“It is very difficult to have a classroom situation in which the kids all sit down and do something together, which you could do if not five, then ten years ago. The children today tend to be very much more upset. The teacher has to be very understanding of the problems that the children have to deal with at home.”
In other countries the situation is similar. Beneath its heading “Family Life in Danger,” the London Daily Mail reported:
“The extent of marriage breakdowns in Britain, with 110,000 divorces in 1971—double the rate for 1968—is now a major social problem, says Dr. [Jacobus] Dominian. It supersedes alcoholism, serious crime, VD and sexual offences.”—June 18, 1973.
In Indonesia nearly one third of all marriages end in divorce. Australia experienced a 20-percent increase in number of divorces in a recent year. In Egypt, where polygamy is practiced, there were 700,000 divorces in 1970 compared to only 325,000 marriages.
Figures Tell Only Part of Story
Many marriage mates simply walk out. They do not even bother with divorce. The New York Times said of this situation in the United States:
“The number of wives running away from home, or walking away from marriage, has risen dramatically over the last 10 years.
“Detective agencies that specialize in tracing missing persons report that the ratio of disappearing wives to husbands, particularly in large Eastern cities, has risen from about 1 in 100 a decade ago to more than 1 out of 3.” Another source says that by 1973 the ratio was about even.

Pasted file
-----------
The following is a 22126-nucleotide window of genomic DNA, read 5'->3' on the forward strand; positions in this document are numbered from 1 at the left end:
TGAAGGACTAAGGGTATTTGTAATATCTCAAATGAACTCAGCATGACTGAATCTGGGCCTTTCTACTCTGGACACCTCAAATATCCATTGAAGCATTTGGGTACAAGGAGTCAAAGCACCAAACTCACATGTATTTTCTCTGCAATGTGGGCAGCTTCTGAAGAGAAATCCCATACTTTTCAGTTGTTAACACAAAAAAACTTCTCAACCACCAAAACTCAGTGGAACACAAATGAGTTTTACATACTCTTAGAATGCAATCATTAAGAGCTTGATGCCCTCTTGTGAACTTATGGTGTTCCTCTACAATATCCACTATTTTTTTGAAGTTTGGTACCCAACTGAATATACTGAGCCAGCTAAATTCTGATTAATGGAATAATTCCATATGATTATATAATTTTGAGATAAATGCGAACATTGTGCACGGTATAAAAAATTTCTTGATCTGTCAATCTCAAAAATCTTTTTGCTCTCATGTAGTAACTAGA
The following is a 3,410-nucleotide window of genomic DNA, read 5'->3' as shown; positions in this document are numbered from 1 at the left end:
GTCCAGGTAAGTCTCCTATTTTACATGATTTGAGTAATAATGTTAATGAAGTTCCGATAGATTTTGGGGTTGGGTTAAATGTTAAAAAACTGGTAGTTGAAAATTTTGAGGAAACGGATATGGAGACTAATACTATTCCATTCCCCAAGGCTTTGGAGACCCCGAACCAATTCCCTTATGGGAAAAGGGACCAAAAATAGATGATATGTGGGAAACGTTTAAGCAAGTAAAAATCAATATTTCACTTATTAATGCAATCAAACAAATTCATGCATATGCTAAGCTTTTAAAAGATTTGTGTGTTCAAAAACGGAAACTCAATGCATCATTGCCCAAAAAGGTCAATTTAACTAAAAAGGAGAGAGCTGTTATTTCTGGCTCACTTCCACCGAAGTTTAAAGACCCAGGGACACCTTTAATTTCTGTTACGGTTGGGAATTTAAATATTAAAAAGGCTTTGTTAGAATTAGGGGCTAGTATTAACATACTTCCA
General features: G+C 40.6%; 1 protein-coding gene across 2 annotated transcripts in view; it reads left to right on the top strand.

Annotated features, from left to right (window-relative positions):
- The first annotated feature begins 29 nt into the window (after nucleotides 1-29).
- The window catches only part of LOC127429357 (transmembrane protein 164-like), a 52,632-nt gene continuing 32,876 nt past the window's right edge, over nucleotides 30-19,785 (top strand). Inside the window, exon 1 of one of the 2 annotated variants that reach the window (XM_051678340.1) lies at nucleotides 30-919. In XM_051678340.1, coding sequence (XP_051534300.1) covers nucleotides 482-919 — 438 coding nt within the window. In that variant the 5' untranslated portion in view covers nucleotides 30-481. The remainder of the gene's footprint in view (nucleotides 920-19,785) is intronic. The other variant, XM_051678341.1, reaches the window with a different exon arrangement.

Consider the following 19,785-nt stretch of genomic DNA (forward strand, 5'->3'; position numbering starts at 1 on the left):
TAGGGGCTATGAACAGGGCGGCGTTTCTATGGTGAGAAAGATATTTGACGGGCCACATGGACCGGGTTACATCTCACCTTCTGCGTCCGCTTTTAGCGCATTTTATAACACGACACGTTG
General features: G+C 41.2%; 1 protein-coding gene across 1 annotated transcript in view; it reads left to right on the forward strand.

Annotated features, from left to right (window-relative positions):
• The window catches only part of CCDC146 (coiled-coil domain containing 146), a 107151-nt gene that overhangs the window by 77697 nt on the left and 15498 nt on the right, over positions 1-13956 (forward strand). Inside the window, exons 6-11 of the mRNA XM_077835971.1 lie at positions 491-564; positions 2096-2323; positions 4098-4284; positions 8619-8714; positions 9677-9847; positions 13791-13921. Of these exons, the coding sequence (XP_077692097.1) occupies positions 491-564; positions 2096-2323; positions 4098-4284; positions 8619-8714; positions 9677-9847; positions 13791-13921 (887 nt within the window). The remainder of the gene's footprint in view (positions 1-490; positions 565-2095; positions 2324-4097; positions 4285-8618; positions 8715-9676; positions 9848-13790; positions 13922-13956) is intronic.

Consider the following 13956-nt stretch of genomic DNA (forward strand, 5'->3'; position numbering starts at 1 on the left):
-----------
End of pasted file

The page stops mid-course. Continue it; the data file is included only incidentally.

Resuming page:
Millions of other couples stay together, yet their relationship is very poor. “Even physical divorce between husband and wife without a court declaration is not uncommon,” explains U.S. Circuit Judge Marvin J. Sternberg. “They live separate and apart, sometimes even in the same house, sometimes even in the same bedroom, but their emotions, actions and conduct towards one another indicate they are separate and distinct.”
In such marriages the partners often get emotional and sexual satisfaction from others. It is estimated that three out of five husbands and perhaps as many as one out of three wives in the United States have had extramarital affairs. Adultery by mutual consent—called “swinging”—has also become popular. Some eight million Americans are believed to be occasional “swingers.”